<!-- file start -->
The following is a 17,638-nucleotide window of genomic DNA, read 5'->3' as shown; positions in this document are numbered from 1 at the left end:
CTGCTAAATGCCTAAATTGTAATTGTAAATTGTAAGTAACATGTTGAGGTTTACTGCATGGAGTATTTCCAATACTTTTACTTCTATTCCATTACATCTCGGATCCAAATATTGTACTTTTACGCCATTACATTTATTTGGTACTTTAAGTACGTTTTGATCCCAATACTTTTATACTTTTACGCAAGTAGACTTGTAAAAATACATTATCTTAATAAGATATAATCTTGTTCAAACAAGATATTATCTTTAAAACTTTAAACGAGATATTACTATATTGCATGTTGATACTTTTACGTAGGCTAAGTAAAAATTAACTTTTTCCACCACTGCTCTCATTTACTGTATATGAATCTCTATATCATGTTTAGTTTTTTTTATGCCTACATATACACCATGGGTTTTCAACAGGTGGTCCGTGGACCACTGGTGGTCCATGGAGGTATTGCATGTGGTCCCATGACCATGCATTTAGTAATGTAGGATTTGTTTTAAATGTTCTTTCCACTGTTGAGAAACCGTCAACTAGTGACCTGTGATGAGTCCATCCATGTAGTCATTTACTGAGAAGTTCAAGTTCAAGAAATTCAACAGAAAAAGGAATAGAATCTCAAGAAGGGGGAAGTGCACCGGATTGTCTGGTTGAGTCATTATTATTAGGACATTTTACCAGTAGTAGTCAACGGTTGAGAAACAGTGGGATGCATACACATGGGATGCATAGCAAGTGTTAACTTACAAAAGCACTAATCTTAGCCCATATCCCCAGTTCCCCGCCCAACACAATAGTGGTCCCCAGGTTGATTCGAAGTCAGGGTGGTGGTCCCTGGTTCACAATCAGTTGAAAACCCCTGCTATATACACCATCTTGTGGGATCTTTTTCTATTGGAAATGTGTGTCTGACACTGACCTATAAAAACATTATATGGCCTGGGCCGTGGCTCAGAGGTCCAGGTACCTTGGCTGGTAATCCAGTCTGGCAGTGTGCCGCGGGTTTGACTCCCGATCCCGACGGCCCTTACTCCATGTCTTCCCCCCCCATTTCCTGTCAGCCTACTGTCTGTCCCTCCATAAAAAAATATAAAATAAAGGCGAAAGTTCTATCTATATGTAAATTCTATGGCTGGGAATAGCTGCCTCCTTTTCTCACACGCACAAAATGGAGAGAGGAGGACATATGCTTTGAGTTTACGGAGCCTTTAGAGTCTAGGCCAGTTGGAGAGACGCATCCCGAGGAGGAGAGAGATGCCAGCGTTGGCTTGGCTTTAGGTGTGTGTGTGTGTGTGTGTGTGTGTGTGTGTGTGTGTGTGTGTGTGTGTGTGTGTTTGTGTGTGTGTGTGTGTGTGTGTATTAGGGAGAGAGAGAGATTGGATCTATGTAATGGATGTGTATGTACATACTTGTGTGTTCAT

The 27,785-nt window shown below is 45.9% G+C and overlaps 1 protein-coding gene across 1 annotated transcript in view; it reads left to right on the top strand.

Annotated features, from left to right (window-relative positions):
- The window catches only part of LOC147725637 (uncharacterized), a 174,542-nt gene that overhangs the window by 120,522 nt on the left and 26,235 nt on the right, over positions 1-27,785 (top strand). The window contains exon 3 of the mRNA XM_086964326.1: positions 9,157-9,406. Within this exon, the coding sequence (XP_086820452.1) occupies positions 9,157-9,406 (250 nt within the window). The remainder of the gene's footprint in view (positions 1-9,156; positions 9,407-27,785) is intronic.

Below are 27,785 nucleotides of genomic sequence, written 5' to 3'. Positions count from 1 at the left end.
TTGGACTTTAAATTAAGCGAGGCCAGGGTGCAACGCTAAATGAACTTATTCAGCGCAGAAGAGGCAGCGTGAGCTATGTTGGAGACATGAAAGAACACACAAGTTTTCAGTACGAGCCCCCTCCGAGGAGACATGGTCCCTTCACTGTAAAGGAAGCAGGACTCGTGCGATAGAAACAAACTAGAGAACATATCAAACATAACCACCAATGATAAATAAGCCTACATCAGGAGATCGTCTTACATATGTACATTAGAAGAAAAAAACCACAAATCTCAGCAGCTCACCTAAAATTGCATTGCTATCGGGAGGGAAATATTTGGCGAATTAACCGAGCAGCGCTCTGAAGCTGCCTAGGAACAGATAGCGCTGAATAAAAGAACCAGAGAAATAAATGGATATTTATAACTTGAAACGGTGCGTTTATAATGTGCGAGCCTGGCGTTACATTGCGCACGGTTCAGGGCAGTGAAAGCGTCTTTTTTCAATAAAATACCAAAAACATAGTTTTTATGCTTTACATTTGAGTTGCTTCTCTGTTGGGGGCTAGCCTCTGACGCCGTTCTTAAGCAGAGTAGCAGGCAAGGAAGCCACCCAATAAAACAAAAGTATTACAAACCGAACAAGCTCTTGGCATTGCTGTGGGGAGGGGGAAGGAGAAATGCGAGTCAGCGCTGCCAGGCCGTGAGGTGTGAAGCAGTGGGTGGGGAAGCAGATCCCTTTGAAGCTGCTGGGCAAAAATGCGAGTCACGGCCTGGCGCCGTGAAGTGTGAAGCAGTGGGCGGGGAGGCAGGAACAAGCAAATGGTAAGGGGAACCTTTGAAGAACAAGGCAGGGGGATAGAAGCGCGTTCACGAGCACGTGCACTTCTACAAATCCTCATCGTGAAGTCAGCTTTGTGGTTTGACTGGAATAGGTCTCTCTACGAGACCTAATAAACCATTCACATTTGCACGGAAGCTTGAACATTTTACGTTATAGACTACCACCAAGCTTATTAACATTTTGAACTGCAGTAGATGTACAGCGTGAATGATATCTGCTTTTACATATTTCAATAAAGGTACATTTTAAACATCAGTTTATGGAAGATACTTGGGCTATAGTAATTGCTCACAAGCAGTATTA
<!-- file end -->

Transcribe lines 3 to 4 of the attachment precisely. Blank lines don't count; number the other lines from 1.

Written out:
The 27,785-nt window shown below is 45.9% G+C and overlaps 1 protein-coding gene across 1 annotated transcript in view; it reads left to right on the top strand.

Annotated features, from left to right (window-relative positions):